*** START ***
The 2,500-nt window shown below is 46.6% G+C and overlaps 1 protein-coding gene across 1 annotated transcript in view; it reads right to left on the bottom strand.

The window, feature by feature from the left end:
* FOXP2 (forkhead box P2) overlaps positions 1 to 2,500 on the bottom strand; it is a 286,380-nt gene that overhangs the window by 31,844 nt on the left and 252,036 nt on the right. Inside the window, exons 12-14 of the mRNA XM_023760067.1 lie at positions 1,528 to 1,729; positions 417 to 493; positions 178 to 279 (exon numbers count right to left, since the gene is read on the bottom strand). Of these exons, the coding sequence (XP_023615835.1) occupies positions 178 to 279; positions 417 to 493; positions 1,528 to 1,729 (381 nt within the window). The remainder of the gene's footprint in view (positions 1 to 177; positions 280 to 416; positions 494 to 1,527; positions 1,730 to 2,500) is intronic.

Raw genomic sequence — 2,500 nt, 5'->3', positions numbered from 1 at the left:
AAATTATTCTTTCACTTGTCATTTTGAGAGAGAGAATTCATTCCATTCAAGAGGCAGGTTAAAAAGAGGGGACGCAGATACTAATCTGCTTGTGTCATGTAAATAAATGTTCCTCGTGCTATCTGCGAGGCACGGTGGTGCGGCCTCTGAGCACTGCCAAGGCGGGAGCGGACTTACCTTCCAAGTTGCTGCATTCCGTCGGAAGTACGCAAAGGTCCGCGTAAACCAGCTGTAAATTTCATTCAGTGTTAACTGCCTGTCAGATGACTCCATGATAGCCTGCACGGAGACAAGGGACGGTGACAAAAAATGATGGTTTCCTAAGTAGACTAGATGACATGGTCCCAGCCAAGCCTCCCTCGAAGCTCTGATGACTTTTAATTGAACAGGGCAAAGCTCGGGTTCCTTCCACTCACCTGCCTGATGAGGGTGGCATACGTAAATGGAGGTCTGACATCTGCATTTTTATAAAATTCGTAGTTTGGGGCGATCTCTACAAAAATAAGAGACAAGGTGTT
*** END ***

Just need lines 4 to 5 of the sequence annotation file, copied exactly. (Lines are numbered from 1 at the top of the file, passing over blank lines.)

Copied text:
Raw genomic sequence — 2,500 nt, 5'->3', positions numbered from 1 at the left:
AAATTATTCTTTCACTTGTCATTTTGAGAGAGAGAATTCATTCCATTCAAGAGGCAGGTTAAAAAGAGGGGACGCAGATACTAATCTGCTTGTGTCATGTAAATAAATGTTCCTCGTGCTATCTGCGAGGCACGGTGGTGCGGCCTCTGAGCACTGCCAAGGCGGGAGCGGACTTACCTTCCAAGTTGCTGCATTCCGTCGGAAGTACGCAAAGGTCCGCGTAAACCAGCTGTAAATTTCATTCAGTGTTAACTGCCTGTCAGATGACTCCATGATAGCCTGCACGGAGACAAGGGACGGTGACAAAAAATGATGGTTTCCTAAGTAGACTAGATGACATGGTCCCAGCCAAGCCTCCCTCGAAGCTCTGATGACTTTTAATTGAACAGGGCAAAGCTCGGGTTCCTTCCACTCACCTGCCTGATGAGGGTGGCATACGTAAATGGAGGTCTGACATCTGCATTTTTATAAAATTCGTAGTTTGGGGCGATCTCTACAAAAATAAGAGACAAGGTGTT